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International Day for Disaster Reduction 2012
Training on Reframing Leadership for Women and Men for Gender Equality
China, India and Nepal agree on a common way forward for conservation and sustainable development of the Kailash Sacred Landscape
Nepal harbours abundant biodiversity. Diversity exists largely due to the unique climatic conditions and geography in the Himalayan range. Indigenous cultures and skills have played a complementary role in the management and preservation of these
Consultation Workshop on Forest Fire Information Management and Satellite Based Forest Fire Monitoring and Alert System 19 Nov 2014 ICIMOD sets its plan for BAQ 2014 17 Nov 2014 - 20 Nov 2014 International Conference Mountain People
in collaboration with Community-led Total Sanitation (CLTS) Foundation and Central Himalayan Environment Association (CHEA) conducted two stakeholder-workshops to introduce
Recent studies on the patterns of environmental change around the globe suggest that ecosystems in the Hindu Kush Himalayan region are more vulnerable to climate change than ecosystems from other high altitude areas in the world...
of the Kailash landscape based on the data on cultural sites from India,
in the Upper Indus Basin for Improved Livelihood’. READ MORE Decision Support Tool for Climate change vulnerability assessment and adaptation planning for forest ecosystems in Nepal 28 Jul 2016 Different stakeholders working in
Countries in the Himalayan and downstream areas of the Hindu Kush Himalayas need to strengthen their collaboration to address food, water and energy issues. Unless this happens, the region’s agricultural development could be at risk.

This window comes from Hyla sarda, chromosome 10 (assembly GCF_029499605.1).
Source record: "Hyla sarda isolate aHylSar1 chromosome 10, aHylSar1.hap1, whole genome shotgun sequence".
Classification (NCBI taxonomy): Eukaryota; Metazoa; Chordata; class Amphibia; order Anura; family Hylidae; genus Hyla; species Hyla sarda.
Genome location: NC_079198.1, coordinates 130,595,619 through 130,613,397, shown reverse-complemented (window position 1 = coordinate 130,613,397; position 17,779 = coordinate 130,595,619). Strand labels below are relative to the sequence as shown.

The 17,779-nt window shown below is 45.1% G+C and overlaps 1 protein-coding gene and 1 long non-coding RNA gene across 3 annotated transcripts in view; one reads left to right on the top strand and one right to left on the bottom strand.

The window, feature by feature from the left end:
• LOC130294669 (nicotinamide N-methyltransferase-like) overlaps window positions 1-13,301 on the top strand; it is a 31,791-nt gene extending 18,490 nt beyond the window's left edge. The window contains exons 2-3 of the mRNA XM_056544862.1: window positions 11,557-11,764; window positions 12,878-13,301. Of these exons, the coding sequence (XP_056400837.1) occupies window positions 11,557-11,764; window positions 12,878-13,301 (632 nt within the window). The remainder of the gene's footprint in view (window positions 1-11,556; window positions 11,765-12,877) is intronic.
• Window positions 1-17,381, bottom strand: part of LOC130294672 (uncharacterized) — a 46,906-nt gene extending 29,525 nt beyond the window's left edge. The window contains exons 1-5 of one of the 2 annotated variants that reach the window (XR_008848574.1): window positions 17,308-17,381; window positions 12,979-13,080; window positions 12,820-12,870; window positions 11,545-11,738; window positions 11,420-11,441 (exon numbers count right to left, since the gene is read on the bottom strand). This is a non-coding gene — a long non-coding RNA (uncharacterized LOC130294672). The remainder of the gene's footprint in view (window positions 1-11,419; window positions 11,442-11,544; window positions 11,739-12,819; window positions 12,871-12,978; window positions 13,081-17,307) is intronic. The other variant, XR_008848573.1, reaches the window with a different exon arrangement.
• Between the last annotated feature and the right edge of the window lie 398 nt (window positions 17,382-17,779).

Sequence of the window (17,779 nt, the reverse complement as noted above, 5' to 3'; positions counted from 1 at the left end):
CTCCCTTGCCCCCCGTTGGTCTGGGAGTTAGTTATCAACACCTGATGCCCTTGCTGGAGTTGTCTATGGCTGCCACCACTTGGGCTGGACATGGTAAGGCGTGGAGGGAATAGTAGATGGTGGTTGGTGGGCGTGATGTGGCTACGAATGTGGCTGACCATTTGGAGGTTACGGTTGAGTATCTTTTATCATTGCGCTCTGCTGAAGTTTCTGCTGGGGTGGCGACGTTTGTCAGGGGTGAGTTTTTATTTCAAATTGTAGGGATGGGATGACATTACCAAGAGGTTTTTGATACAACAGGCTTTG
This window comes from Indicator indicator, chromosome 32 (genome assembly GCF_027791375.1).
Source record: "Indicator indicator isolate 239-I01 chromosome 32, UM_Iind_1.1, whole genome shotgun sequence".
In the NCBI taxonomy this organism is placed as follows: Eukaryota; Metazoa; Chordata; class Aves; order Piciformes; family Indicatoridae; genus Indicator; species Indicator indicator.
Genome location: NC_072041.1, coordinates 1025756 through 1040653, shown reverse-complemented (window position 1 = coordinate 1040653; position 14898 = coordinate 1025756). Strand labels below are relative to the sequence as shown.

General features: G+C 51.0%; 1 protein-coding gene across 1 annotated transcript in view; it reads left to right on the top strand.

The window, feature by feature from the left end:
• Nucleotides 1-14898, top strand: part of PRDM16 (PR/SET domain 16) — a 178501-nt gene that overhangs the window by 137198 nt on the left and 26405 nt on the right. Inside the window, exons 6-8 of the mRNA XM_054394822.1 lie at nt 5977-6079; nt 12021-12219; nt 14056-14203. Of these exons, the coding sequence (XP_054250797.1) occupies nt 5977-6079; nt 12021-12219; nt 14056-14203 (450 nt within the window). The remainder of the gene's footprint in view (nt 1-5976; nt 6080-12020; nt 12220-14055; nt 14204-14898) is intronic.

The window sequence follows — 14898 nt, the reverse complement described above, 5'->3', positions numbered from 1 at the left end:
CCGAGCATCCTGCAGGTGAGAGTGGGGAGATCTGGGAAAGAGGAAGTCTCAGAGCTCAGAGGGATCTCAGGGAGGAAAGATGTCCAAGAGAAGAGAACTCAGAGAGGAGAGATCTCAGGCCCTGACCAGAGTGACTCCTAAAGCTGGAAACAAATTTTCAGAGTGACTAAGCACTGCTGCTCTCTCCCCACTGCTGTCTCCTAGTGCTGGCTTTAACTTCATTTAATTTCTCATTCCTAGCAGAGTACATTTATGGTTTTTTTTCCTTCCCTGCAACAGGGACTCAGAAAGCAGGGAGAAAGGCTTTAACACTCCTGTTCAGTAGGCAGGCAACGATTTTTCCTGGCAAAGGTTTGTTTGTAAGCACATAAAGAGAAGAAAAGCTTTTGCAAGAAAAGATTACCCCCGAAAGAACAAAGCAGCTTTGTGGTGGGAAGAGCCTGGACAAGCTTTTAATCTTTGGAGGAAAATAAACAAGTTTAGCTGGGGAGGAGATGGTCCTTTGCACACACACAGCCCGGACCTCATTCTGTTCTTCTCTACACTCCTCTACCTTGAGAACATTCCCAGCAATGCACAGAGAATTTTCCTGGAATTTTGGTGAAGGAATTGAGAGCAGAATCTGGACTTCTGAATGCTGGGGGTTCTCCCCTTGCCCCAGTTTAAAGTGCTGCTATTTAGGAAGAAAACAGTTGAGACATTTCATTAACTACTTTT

Mountain Environment Regional Information System
There is interest in creating a transboundary United Nations Educational, Scientific and Cultural Organization World Heritage Site (UNESCO WHS) in the Kailash Sacred Landscape (KSL) by various governmental agencies in China, India, and Nepal. The
The spate of deadly disasters in the past 10 years stands testimony to the region’s vulnerability, especially that of isolated and often impoverished mountain communities.
“You won’t have to walk. I’ll drop you off at the doorstep of a homestay in Dallekh,” the driver said to me when we reached Khalanga in Darchula. This came as quite a surprise. Up until then, all research teams I had been part of had hiked
The Support to Rural Livelihoods and Climate Change Adaptation in the Himalaya (Himalica) project organized a joint monitoring visit (JMV) to Barshong Gewog of Tsirang district in Bhutan from 28 to 29 March 2017.
on Participatory Ecosystem Based Planning and Management 22 Sep 2015 Participation in sixth Regional Conservation Forum meeting in Bangkok 22 Sep 2015 Collaboration important for Wakhan National Park 16 Sep 2015 Community Based chyura and